Today I was thinking. Yes, that happens occasionally. I was thinking about fairy tales and what we learn from them. Some have great lessons, such as “listen to your parents”. Some have less than stellar lessons like, “stepmoms are evil”. Even better is the “perfect girl” stereotype. I do have to hand it to Disney, they at least attempted to make their princess headstrong and independent. The actual fairy tales though, have the princesses as typically helpless and in need of rescuing. A fairy tale princess rarely exhibits keen intelligence or even wit.
If you thought that the portrayal of princesses was abysmal, then the princes undoubtedly have things far worse. The proverbial “Prince Charming” is 1) a prince and 2) capable of rescuing the princess. While his endeavor to rescue the princess is most laudable, there is a huge component missing. Character. What is Prince Charming really like? Is he honest, hard-working, fair, intelligent? Where is the role model for young readers? Perhaps this is the subconscious message: boys just need to fight off the dragon and the princess will swoon into his waiting arms and be forever his. It is amazing to me that fairy tales have been passed down through generations when so many characters except the villains fall flat. We should not merely be trying to craft memorable stories, but also memorable characters.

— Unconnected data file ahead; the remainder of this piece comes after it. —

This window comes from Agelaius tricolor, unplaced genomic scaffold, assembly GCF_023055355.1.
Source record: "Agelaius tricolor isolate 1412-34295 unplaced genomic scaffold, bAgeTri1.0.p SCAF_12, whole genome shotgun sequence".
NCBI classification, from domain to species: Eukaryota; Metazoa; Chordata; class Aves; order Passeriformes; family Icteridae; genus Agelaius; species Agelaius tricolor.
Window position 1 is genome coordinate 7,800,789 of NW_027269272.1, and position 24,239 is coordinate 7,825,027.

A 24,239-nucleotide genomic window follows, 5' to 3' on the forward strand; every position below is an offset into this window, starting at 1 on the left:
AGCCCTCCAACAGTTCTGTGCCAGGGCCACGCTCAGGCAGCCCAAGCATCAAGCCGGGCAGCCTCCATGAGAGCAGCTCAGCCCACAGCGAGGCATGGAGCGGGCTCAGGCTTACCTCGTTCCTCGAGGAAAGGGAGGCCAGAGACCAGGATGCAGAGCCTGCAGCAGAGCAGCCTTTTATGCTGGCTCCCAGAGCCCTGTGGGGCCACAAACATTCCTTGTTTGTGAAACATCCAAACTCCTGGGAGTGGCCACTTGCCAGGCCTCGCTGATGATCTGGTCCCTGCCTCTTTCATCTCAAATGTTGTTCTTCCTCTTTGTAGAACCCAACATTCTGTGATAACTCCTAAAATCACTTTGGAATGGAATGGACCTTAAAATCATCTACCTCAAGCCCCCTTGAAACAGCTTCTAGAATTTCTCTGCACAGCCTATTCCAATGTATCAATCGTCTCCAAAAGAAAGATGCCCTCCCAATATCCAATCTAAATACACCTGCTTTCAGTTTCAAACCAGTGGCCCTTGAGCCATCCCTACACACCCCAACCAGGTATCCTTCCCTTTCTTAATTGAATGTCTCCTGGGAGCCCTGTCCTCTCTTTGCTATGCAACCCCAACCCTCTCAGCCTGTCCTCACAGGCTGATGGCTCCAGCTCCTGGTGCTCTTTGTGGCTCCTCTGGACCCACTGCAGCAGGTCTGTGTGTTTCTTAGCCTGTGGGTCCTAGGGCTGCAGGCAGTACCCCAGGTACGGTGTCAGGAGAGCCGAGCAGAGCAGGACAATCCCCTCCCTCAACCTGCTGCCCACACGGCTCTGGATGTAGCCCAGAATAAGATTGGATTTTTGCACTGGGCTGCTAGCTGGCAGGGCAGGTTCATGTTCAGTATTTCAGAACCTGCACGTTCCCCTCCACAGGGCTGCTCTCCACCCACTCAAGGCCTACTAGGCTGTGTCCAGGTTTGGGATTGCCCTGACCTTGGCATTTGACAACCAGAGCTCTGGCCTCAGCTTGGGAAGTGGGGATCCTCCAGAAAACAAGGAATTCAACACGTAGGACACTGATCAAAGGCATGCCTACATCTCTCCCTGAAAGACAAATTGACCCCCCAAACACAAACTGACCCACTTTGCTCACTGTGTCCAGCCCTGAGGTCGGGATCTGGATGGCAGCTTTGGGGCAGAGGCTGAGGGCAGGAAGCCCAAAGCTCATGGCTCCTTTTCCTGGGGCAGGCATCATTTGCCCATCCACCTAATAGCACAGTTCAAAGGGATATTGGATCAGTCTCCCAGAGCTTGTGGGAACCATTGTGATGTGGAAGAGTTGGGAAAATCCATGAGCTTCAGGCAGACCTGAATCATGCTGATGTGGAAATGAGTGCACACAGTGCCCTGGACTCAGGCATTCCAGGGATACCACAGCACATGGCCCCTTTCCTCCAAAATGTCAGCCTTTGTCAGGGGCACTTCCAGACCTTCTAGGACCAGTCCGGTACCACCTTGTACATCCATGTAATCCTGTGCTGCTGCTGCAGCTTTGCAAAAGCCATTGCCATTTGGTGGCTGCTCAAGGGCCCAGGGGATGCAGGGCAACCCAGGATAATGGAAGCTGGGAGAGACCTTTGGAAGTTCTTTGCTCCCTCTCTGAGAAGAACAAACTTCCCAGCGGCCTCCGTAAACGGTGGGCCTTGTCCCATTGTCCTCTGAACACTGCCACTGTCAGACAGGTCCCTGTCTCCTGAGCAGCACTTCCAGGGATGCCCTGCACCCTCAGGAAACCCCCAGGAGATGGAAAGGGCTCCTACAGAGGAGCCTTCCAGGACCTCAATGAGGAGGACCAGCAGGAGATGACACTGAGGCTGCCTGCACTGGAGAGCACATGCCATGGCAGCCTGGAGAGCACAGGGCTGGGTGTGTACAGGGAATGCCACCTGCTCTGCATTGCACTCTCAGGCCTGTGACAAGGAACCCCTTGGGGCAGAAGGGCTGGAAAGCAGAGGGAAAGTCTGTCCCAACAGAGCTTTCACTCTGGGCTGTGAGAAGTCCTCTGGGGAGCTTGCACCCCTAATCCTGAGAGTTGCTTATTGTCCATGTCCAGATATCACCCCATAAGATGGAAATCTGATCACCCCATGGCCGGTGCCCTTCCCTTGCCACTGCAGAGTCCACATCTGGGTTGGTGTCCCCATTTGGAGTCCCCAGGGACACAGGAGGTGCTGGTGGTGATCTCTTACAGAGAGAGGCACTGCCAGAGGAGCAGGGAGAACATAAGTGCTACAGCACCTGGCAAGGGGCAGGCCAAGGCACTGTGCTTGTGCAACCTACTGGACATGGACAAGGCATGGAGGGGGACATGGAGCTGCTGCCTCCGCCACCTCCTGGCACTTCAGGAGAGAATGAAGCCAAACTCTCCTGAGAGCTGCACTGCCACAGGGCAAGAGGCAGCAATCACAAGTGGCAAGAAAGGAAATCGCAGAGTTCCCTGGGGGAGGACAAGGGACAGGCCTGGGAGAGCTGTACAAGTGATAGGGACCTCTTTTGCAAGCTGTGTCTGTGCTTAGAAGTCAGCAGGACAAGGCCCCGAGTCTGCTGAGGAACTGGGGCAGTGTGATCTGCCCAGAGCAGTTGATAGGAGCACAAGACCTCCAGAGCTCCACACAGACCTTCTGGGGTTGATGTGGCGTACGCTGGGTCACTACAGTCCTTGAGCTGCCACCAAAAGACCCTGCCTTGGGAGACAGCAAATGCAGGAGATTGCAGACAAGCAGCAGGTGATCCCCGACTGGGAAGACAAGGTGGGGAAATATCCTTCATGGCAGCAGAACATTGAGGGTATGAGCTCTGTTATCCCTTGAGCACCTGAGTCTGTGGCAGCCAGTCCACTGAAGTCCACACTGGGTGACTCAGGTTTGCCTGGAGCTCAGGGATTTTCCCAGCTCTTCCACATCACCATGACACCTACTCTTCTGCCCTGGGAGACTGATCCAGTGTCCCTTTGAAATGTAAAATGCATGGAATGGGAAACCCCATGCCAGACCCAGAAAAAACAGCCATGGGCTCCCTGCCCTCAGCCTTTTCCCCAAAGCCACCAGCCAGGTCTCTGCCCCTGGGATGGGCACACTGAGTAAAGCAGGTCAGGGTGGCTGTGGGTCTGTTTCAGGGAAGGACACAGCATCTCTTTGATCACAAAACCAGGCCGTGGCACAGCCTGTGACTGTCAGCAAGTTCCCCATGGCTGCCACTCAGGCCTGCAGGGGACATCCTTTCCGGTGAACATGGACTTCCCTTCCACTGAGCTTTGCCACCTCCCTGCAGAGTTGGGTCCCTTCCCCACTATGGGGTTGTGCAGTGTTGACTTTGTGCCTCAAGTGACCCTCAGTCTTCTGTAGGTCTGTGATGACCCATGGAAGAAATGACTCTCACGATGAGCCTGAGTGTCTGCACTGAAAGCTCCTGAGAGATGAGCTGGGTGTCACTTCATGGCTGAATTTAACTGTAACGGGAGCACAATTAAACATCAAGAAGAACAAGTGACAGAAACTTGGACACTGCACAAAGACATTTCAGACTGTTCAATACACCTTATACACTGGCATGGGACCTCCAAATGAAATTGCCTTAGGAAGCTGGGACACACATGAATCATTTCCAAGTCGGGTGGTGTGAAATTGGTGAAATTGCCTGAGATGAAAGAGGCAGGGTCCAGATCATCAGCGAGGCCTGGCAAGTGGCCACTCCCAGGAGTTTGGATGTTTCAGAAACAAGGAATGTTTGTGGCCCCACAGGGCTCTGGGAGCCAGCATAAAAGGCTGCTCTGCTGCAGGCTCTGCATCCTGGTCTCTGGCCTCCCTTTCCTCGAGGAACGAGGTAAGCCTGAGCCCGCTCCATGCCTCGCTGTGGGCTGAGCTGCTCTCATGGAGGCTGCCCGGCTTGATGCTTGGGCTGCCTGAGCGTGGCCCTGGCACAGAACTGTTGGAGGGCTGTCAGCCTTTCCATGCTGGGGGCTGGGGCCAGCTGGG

I have to say that truly crafting a character is a difficult thing to do. It is said “you should write what you know”, but I doubt all of us writers know what it’s like to be schizophrenic, criminal or psychotic. This is difficult because it technically would mean that we should never write any of those characters. That could make for very boring literature over the years. Enter the internet. We can now research anything we want with the push of a few buttons. I don’t think anything beats getting closer to the source though, interviews (either ones you conduct or pre-recorded ones, say on 20/20 or 60 minutes, etc.) can be a great way to get into the mind of your characters. Once you’ve got a little bit of their mindset, take a walk in their shoes. Try to see things their way and chances are you’ll have very “real” interactions in your piece. You characters will be memorable because they will seem to jump off the page and come to life before the readers’ eyes. They won’t be shaking their heads saying, “Yeah, right. Like THAT would happen”. I have read books with characters like that and it is extremely distracting. So no matter how crazy your character is, get in their shoes and take a nice long walk. Just make sure you don’t walk for so long that you become the character. That would be scary and a little bit creepy.
And remember…give your characters, some character! But, you already know that anyway! 🙂